Playa dust explained

First dusty day today! So far, my Burn has been pretty good. The weather was outright nice! Only the first two nights were cold, the others were warm, to a point where you could have worn shorts.

There was little to no wind, so no huge sand storms, the dreaded white-out, when you can’t see the hand at the end of your stretched out arm.

If you forget about the thunderstorm on Monday and the bit of mud it created, it was an easy burn. Today though, the winds picked up and started to blow the alkali dust over the playa.

And as Black Rock City is fully populated by ow, this means there is a lot of dust to blow. Slowly, the cracked crust of the playa has been ground into that fine powder, much much smaller than sand. It starts to be everywhere.

I didn’t sleep in that long this morning, despite seeing the break of dawn, and I feel a bit worn out. My stomach is a bit of a mess. I long for an apple or a crunchy salad…

We went over to out camp neighbors at Sweaty Betty’s and enrolled us for a free massage. Many girls also queued up for a free hair wash, after days on the playa we all look pretty beat, the hair mostly dusty-grey (albeit a beautiful color) and standing off in all directions.

Thank God we do have our shower bags and get to wash off the dust once a day. Unfortunately, with the dust all over, it feels like you re-apply the dust to your body the moment you dry off.

I went to a bike ride across the playa and out to the trash fence with the Earth Guardians today. I felt it was time to learn more about Black Rock desert, the dried out lake that I’m standing on, and all the dust it creates.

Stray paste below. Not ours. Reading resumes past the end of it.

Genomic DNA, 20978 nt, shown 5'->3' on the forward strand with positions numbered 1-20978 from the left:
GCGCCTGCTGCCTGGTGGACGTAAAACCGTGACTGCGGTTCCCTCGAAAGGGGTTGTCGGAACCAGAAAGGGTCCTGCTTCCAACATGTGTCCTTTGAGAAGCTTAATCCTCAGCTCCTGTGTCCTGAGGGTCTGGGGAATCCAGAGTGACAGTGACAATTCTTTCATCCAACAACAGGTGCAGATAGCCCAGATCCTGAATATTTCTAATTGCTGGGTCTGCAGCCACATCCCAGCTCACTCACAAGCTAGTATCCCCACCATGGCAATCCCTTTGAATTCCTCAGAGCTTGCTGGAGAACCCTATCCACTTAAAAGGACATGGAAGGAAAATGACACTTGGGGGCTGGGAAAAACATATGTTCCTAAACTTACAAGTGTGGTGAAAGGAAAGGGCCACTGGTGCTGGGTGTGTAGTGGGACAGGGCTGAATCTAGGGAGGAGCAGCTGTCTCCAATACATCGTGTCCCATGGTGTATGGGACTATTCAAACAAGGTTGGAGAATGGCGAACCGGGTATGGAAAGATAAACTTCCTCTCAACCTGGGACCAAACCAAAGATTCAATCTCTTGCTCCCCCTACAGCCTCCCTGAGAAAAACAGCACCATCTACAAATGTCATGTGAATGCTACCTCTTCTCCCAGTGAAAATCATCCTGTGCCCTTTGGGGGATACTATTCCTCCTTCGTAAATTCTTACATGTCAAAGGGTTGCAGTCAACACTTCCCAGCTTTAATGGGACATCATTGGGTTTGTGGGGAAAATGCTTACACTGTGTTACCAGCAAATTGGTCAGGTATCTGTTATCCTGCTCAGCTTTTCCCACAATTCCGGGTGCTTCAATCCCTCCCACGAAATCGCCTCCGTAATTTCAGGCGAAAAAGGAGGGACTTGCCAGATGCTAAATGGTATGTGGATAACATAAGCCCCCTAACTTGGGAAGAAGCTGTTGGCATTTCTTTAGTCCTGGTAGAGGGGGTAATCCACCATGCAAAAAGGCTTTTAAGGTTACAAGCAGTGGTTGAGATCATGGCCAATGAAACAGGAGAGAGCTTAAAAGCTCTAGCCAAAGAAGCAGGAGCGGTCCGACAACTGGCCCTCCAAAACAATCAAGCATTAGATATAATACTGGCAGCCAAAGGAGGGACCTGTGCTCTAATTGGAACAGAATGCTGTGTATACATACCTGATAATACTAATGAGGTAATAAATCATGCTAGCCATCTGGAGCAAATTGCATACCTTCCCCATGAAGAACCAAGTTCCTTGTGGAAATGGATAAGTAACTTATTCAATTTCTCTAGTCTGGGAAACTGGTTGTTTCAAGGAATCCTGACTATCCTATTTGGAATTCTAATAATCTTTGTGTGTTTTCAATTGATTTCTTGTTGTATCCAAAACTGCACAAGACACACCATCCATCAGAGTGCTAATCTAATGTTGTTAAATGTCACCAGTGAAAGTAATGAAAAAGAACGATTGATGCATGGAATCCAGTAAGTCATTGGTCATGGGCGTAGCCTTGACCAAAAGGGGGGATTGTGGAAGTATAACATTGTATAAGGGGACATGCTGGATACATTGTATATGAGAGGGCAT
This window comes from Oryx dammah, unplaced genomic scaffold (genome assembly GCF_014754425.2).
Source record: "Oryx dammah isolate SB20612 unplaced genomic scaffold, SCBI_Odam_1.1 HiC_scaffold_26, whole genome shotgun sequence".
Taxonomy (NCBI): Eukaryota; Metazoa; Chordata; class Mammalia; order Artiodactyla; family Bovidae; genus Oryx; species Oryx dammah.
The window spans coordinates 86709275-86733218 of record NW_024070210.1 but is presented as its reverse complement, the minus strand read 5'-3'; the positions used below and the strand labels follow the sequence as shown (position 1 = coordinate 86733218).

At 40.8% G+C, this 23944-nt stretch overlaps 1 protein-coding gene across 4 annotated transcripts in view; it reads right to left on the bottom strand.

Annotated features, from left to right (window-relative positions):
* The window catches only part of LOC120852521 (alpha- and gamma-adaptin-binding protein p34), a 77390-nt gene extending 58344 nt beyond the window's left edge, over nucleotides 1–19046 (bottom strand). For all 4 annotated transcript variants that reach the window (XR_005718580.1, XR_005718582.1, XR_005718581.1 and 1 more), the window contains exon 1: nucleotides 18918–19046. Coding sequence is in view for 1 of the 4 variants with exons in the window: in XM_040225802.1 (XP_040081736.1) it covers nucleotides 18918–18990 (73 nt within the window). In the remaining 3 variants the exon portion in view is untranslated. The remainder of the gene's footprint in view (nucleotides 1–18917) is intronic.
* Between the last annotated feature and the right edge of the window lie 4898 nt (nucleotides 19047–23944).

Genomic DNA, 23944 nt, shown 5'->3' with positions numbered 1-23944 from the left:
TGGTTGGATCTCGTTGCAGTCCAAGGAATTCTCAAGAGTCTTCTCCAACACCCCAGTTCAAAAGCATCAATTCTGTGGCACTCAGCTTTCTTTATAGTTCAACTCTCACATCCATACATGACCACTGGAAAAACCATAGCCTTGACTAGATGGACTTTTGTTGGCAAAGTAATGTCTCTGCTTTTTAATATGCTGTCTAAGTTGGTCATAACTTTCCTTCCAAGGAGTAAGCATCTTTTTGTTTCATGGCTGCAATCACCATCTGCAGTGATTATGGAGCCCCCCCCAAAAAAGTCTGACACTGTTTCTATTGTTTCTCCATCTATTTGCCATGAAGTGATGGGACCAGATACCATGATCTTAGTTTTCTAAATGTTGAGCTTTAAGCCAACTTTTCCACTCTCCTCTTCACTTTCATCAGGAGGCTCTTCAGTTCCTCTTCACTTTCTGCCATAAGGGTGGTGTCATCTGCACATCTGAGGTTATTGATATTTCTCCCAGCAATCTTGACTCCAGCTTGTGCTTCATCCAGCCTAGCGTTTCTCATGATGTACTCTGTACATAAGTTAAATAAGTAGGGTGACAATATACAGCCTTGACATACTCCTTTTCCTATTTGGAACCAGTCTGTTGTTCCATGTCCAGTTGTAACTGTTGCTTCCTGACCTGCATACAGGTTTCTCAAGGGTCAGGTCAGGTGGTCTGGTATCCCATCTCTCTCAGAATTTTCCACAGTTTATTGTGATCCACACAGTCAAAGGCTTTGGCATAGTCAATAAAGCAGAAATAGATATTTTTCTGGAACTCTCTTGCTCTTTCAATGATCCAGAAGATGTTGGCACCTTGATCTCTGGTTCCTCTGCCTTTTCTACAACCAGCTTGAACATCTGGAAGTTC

I also met Jeremy, a graphic designer from my favorite city Melbourne, and we rode a good part of the tour together.

 

Our guides rode out of Black Rock city and into the so-called deep playa, and explained the geology of the desert, and the chemical composition of the dust.

It is mostly a kind of clay, which explains its sticky, concrete-like consistency once it gets wet. Walk over it and you’ll accumulate playa heels, growing a few inches by the mud that’s stuck to your heel.

It’s clay-like composition is also the reason why it is forbidden to make fire directly on the playa. The heat turns the clay into a kind of brick-like substance, and these remain forever on the playa, being washed out in the next rainy season or becoming stumbling blocks for people and cars.

The dust consists also of broken down biological material, from the brief time when it becomes a lake, maybe one or two feet deep, in the winter, when the eggs of animals from the previous year quickly hatch, eat, procreate and die when the playa turns into a desert again.

The dust is highly alkaline, reaching a pH factor of 11.5. Neutral would be 7. Thanks to my camp mates I have a spray with a mixture of water and vinegar to wipe my hands and feet several times a day. The acid in the vinegar neutralizes the alkali dust, and does wonders to your skin!

Our trip brought us out to the trash fence that surrounds Black Rock City. It’s a measure to leave no trace, one of the guiding principles of Burning Man.

After the city disappears, the desert should be in the same state as before, leaving no man-made traces.

This is why why bring everything in and take all the trash out with us, even the used, grey water, and why we constantly bend over to pick up the MOOP. Standing for Matter Out Of Place, e.g. trash, ranging from cigarette stubs to plastic, but also organic material or wood chips, that do not belong on the playa.

They say one should ride along the trash fence after a storm. You’ll find all sorts of things in it, from money to little bags of weed.

We rode to the outermost corner of BRC at the 2 o’clock corner, and enjoyed the sunset. By the way, each sunset here has been fascinatingly beautiful. Different every night, but breath-taking.